His election into the ANC and especially to the position of Secretary-General followed his reputation as an effective organiser and trade union leader following his term as General Secretary of the National Union of Mineworkers (NUM). He led the founding processes of the NUM and went on to lead the union to stage one of the biggest and most effective industrial strikes in South Africa in 1987, leading to a three weeks shutdown of the entire mining industry. He emerged out of that political standoff between labour and capital as a renowned negotiator, reputed for his tough approach and ability to push a hard bargain whilst maintaining the respect of his opponents.

As part of his role as Secretary-general, he served as Chief Negotiator for the ANC at the Congress for a Democratic South Africa (CODESA) at which the framework for a democratic transition was being mapped out. His experience as a negotiator in industrial conflicts asserted him as one of the key players in breaking stalemates and initiating strategic areas of consensus between opposing parties in that process.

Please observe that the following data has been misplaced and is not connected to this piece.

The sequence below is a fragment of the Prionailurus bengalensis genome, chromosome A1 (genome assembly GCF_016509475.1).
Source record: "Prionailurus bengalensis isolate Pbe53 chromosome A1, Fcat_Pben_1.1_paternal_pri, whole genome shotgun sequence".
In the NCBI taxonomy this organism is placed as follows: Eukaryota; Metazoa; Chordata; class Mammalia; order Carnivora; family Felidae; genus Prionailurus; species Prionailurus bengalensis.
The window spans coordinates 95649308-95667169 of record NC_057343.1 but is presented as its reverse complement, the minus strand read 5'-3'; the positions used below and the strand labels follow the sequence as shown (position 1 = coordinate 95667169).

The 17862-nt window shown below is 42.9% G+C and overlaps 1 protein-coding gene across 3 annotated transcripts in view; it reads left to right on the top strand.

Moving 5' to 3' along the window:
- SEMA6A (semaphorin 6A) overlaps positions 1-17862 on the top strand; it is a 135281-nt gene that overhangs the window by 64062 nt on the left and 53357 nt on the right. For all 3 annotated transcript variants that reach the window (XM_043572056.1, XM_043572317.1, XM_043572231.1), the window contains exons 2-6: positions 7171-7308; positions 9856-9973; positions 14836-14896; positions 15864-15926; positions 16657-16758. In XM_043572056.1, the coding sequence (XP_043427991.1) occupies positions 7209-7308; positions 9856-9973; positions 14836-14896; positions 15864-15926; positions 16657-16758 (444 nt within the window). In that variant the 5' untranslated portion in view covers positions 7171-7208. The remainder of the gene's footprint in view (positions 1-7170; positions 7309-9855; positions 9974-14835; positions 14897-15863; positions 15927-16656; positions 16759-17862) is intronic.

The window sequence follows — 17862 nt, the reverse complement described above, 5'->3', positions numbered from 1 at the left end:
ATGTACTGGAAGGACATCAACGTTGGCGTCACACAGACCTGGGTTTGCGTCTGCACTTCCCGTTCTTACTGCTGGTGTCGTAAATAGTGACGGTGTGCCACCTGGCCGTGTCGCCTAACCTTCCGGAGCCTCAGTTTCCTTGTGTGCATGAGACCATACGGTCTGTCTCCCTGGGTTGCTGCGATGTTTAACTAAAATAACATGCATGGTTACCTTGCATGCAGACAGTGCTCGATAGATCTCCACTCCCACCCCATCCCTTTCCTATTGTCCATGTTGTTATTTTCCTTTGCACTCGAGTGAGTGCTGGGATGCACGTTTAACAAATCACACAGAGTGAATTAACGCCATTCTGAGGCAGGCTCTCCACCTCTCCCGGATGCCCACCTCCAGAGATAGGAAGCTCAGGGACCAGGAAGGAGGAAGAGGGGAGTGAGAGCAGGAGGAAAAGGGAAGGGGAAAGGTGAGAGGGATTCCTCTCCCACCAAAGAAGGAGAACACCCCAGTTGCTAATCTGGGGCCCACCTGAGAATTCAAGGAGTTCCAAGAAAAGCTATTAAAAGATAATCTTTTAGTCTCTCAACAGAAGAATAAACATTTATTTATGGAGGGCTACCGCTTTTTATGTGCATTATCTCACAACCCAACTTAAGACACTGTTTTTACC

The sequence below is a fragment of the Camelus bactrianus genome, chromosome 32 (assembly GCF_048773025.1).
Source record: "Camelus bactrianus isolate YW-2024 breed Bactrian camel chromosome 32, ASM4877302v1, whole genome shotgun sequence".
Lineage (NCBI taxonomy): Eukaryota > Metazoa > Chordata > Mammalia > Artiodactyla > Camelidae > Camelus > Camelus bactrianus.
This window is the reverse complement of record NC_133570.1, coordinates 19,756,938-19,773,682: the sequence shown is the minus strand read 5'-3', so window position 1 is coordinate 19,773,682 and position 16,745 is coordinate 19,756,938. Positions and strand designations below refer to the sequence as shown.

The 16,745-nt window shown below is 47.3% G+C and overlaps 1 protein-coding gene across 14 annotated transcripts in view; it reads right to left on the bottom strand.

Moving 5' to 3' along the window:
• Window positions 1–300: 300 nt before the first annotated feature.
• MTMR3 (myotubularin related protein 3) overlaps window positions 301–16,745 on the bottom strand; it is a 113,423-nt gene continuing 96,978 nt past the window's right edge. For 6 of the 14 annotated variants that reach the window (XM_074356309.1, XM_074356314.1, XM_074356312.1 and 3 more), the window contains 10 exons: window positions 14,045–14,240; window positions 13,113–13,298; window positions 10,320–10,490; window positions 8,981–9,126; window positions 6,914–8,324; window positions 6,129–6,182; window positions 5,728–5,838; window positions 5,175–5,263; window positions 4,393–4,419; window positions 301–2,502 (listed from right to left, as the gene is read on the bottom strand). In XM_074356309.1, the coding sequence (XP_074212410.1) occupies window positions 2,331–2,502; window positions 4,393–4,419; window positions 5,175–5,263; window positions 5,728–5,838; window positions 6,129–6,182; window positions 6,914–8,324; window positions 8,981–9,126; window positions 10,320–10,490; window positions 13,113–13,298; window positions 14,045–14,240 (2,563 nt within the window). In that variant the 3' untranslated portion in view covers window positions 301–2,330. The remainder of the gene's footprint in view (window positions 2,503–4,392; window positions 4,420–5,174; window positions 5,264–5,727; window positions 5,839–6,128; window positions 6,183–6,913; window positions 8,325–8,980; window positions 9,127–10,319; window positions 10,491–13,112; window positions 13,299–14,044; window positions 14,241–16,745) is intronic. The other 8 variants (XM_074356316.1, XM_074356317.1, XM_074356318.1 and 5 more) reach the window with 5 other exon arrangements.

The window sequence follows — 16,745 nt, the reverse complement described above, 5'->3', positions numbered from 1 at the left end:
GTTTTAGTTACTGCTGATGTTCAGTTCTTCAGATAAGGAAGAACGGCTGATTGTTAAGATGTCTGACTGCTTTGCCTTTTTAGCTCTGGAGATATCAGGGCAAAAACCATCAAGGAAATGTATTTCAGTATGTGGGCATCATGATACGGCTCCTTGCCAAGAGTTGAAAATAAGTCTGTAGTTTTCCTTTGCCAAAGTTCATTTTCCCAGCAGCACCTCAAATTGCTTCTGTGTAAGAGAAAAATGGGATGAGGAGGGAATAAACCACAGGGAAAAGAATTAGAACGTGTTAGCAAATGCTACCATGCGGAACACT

After the first democratic elections in 1994, Comrade Cyril Ramaphosa was deployed in Parliament by the ANC and was elected as Chairperson of the Constitutional Assembly tasked with drafting the new Constitution of the Republic of South Africa. He was re-elected as Secretary-General of the ANC in its 49th National Conference in 1994.

ORGANISATIONAL RENEWAL & DESIGN TO ENHANCE OPERATIONAL EFFECTIVENESS

The ANC subcommittee on Organisational Renewal, in its assessment of the current state of the ANC as an organisation reaffirmed its confidence that ANC remains the leader in the processes for social change as demonstrated by our delivery of service since 1994. 

Presenting the outcomes of commission discussions on the renewal of the organisation, the sub-committee Chair on Organisational Renewal, Cadre Fikile Mbalula emphasised the organisation’s dual character as a liberation movement and a political party. He further stated that this in itself requires the organisation to readjust its organisational machinery to be more responsive to the new demands arising from our current political epoch.